Why is Britain standing up to China

New Delhi, IndiaEdited By: Gravitas deskUpdated: Mar 17, 2021, 11:43 AM IST
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Boris Johnson and Xi Jinping Photograph:(AFP)

Story highlights

Johnson’s government said it would 'tilt' its focus towards the Indo-Pacific region as part of its Integrated Review of government policy for the coming years, saying the area increasingly represented the geopolitical centre of the world

Prime Minister Boris Johnson on Tuesday acknowledged that China will pose a “great challenge” for the UK as he set out the findings of a major review of foreign policy.

Addressing the British parliament, Johnson said that the UK has "led the international community in expressing our deep concern'' over China’s mass detention of the Uighur people and its actions in Hong Kong.

Britain's biggest foreign and defence policy review since the 1990 end of the Cold War sets out how Prime Minister Johnson wants to be at the forefront of a reinvigorated, rules-based international order based on cooperation and free trade.

Johnson’s government said it would “tilt” its focus towards the Indo-Pacific region as part of its Integrated Review of government policy for the coming years, saying the area increasingly represented the geopolitical centre of the world.

The United States has deployed its Navy aircraft carrier the USS Nimitz in the contested South China Sea.

Germany has also announced the deployment of its naval frigate to Japan.

"There is no question that China will pose a great challenge to an open society such as ours, but we will also work with China where that is consistent with our values and interests," Johnson told parliament.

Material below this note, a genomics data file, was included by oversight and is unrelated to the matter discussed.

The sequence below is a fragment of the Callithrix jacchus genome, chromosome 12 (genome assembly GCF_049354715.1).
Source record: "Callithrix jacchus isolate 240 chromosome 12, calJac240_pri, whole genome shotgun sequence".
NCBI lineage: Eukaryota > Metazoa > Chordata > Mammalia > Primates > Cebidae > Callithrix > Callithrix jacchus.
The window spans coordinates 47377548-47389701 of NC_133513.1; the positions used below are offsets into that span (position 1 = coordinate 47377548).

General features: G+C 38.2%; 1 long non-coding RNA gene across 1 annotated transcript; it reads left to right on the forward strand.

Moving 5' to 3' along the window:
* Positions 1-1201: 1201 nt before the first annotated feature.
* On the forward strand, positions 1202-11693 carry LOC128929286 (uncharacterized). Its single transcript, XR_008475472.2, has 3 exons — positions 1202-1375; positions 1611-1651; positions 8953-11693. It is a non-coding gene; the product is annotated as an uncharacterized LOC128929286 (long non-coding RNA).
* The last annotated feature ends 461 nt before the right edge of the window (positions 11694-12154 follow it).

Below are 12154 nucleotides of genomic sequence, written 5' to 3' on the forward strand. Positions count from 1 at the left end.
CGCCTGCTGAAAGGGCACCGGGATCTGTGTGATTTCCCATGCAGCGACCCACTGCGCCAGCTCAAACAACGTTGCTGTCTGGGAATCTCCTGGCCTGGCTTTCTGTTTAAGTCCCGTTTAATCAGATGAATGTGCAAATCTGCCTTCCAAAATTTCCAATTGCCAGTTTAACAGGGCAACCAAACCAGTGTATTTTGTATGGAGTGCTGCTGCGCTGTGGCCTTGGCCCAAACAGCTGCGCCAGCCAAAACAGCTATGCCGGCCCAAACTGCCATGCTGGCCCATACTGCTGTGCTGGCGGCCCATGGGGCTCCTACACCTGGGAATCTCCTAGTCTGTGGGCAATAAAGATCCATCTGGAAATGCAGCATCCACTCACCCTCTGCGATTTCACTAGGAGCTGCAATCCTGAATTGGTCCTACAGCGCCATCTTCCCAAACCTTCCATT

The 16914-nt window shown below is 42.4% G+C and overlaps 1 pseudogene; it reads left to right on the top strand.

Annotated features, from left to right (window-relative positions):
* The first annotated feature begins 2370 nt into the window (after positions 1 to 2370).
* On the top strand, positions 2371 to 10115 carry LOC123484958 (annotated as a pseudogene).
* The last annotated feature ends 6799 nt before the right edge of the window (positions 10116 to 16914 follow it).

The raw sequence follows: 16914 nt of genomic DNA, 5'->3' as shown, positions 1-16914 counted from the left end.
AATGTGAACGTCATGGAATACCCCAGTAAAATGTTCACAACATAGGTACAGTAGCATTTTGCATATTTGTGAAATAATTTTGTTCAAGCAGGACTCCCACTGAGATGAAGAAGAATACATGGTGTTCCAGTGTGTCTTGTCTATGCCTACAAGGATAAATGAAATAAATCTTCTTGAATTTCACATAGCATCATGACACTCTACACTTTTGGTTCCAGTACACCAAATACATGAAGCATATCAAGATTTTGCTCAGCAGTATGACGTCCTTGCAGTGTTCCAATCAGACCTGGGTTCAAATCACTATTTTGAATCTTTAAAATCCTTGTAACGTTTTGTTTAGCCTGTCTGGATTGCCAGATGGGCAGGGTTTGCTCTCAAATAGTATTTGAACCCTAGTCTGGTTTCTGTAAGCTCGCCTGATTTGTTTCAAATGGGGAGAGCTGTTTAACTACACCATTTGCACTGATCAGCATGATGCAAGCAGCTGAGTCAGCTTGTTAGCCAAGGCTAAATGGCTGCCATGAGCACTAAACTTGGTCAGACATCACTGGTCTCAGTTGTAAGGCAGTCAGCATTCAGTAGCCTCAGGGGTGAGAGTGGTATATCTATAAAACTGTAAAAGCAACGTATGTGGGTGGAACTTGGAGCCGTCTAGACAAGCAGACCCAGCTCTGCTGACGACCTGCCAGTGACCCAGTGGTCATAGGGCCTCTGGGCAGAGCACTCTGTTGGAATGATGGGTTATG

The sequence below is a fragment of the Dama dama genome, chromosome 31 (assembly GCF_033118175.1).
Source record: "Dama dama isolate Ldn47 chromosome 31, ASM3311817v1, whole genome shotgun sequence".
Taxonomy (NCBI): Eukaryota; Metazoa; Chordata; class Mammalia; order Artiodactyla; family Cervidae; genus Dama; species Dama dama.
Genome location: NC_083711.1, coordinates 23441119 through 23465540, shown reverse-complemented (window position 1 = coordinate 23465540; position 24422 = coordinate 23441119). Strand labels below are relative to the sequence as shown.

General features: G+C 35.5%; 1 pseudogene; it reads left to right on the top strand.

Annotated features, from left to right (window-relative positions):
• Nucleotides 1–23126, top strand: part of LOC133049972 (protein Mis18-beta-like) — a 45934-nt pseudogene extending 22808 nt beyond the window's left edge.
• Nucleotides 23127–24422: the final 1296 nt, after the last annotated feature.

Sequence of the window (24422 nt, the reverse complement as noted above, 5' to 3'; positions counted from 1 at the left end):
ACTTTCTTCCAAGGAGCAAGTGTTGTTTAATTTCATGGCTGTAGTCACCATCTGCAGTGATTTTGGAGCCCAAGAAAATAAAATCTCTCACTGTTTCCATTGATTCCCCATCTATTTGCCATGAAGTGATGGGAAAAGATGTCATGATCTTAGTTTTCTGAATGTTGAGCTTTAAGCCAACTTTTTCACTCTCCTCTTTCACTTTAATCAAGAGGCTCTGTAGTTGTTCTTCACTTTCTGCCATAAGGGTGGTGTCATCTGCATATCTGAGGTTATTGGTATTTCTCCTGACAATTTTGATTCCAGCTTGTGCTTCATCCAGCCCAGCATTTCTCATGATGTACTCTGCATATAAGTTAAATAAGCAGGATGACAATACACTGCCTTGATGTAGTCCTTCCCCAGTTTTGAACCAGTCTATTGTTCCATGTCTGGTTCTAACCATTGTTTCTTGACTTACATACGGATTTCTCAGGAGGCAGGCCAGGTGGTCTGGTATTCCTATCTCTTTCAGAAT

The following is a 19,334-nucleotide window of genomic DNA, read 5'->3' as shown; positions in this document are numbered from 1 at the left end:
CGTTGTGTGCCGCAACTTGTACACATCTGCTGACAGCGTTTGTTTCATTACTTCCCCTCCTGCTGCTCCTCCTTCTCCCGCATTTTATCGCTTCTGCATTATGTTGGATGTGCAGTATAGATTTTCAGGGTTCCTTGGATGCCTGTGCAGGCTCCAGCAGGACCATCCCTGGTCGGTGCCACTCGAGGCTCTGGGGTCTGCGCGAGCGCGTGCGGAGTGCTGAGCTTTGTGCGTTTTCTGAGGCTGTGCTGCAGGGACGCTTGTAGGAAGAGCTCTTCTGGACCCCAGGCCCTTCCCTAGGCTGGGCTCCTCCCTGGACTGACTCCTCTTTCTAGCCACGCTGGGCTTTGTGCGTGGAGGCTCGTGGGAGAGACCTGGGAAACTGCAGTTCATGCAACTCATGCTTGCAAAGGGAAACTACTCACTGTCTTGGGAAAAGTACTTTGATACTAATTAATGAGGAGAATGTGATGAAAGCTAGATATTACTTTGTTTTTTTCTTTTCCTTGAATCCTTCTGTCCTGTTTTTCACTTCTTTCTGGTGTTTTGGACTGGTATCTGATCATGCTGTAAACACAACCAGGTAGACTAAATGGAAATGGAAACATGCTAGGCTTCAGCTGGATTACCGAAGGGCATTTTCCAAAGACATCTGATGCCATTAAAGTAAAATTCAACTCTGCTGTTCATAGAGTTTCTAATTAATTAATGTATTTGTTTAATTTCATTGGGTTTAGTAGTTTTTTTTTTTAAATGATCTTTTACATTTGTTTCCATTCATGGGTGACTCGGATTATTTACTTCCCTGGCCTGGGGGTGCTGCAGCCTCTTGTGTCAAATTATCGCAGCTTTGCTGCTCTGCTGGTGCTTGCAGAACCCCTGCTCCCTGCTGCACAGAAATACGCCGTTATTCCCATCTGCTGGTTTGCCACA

Marginal influence

Britain, the world's sixth-largest economy, is dwarfed economically and militarily by China but believes that, with soft power and strategic alliances, it can help persuade Beijing to play by the rules of a new, more dynamic international system.

The British government has long promised the "Integrated Review" that will show that Britain, which completed its exit from the EU at the end of last year, still has international clout and will define a new era.

The UK has taken a nuanced approach to China, calling Beijing's increasing power and assertiveness the most significant geopolitical factor of the decade, and promising to challenge it where necessary and defend British national security.

Johnson is pursuing forming an alliance of 10 democracies to create an alternative pool of suppliers of 5G equipment and other technologies to avoid relying on China.

The British government has approached Washington about a “D10” club of democratic partners, based on G7 plus Australia, South Korea and India.

In 2015, Britain's then-finance minister, George Osborne, predicted a "golden" era in Chinese-British relations. But ties have since frayed over issues including Beijing's security crackdown on former British colony Hong Kong and security concerns around Chinese investment in Britain.

What can the UK get from India?

Boris Johnson has called ''India is an increasingly indispensable partner for the United Kingdom.''

India's skilled labour, technological assistance and vibrant market will open a lot of avenues for Britain which has recently parted ways with the European Union.

India is not the world's largest telecom market, it is also the fastest-growing.

According to a study on India's telecom sector, an increase in telecom subscriptions often touches 20 million a month.

India also offers the cheapest data compared at current market exchange rates.

As per, the price per GB data in India to be $0.09. It took into account 5,554 data plans across 228  countries.

Along with the world, India is now steering towards 5G. The UK will need India's help to marginalise China in the telecom market.

Prime Minister Boris Johnson will visit India at the end of April in what will be his first major international trip after Britain’s exit from the European Union, as part of efforts to boost UK opportunities in the region, his office said on Monday.

"I am delighted to announce that I will visit India next month to strengthen our friendship with the world's biggest democracy," he said.

Johnson had planned an Indian trip in January as part of efforts to speed up trade talks between the two nations but was unable to do so amid a surge of COVID-19 infections at home.

At the time, his office said he had hoped to rearrange the visit before Britain hosted the meeting of leaders from the Group of Seven rich nations in June, which Indian Prime Minister Narendra Modi is due to attend as a visitor.